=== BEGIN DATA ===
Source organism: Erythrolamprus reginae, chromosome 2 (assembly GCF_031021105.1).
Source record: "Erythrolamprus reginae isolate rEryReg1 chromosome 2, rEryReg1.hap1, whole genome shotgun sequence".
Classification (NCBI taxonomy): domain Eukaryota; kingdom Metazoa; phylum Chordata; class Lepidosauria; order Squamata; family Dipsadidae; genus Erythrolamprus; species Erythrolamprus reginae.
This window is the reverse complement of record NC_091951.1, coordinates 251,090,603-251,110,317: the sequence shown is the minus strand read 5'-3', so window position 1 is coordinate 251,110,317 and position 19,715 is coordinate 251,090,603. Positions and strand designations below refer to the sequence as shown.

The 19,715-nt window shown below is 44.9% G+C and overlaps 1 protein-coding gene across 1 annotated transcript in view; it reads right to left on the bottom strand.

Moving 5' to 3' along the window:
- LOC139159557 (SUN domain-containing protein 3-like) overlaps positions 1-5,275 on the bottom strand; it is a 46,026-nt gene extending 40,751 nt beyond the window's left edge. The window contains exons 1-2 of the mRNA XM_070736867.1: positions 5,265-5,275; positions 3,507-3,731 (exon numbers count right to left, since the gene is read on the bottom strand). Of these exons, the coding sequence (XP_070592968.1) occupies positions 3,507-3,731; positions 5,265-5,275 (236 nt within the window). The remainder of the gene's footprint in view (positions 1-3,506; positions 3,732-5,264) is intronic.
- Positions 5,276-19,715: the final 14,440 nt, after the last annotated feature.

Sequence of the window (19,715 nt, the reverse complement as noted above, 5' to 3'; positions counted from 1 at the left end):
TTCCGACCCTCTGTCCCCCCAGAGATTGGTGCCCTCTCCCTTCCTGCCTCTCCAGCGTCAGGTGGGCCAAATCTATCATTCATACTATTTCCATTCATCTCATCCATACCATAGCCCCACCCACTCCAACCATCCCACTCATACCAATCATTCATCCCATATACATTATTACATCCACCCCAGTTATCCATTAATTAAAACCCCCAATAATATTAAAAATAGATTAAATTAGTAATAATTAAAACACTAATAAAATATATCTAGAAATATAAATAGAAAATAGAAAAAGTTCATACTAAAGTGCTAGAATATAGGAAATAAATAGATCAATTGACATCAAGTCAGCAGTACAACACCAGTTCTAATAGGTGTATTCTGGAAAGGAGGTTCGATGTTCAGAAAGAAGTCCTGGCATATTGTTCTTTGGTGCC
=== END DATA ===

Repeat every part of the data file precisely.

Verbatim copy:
Source organism: Erythrolamprus reginae, chromosome 2 (assembly GCF_031021105.1).
Source record: "Erythrolamprus reginae isolate rEryReg1 chromosome 2, rEryReg1.hap1, whole genome shotgun sequence".
Classification (NCBI taxonomy): domain Eukaryota; kingdom Metazoa; phylum Chordata; class Lepidosauria; order Squamata; family Dipsadidae; genus Erythrolamprus; species Erythrolamprus reginae.
This window is the reverse complement of record NC_091951.1, coordinates 251,090,603-251,110,317: the sequence shown is the minus strand read 5'-3', so window position 1 is coordinate 251,110,317 and position 19,715 is coordinate 251,090,603. Positions and strand designations below refer to the sequence as shown.

The 19,715-nt window shown below is 44.9% G+C and overlaps 1 protein-coding gene across 1 annotated transcript in view; it reads right to left on the bottom strand.

Moving 5' to 3' along the window:
- LOC139159557 (SUN domain-containing protein 3-like) overlaps positions 1-5,275 on the bottom strand; it is a 46,026-nt gene extending 40,751 nt beyond the window's left edge. The window contains exons 1-2 of the mRNA XM_070736867.1: positions 5,265-5,275; positions 3,507-3,731 (exon numbers count right to left, since the gene is read on the bottom strand). Of these exons, the coding sequence (XP_070592968.1) occupies positions 3,507-3,731; positions 5,265-5,275 (236 nt within the window). The remainder of the gene's footprint in view (positions 1-3,506; positions 3,732-5,264) is intronic.
- Positions 5,276-19,715: the final 14,440 nt, after the last annotated feature.

Sequence of the window (19,715 nt, the reverse complement as noted above, 5' to 3'; positions counted from 1 at the left end):
TTCCGACCCTCTGTCCCCCCAGAGATTGGTGCCCTCTCCCTTCCTGCCTCTCCAGCGTCAGGTGGGCCAAATCTATCATTCATACTATTTCCATTCATCTCATCCATACCATAGCCCCACCCACTCCAACCATCCCACTCATACCAATCATTCATCCCATATACATTATTACATCCACCCCAGTTATCCATTAATTAAAACCCCCAATAATATTAAAAATAGATTAAATTAGTAATAATTAAAACACTAATAAAATATATCTAGAAATATAAATAGAAAATAGAAAAAGTTCATACTAAAGTGCTAGAATATAGGAAATAAATAGATCAATTGACATCAAGTCAGCAGTACAACACCAGTTCTAATAGGTGTATTCTGGAAAGGAGGTTCGATGTTCAGAAAGAAGTCCTGGCATATTGTTCTTTGGTGCC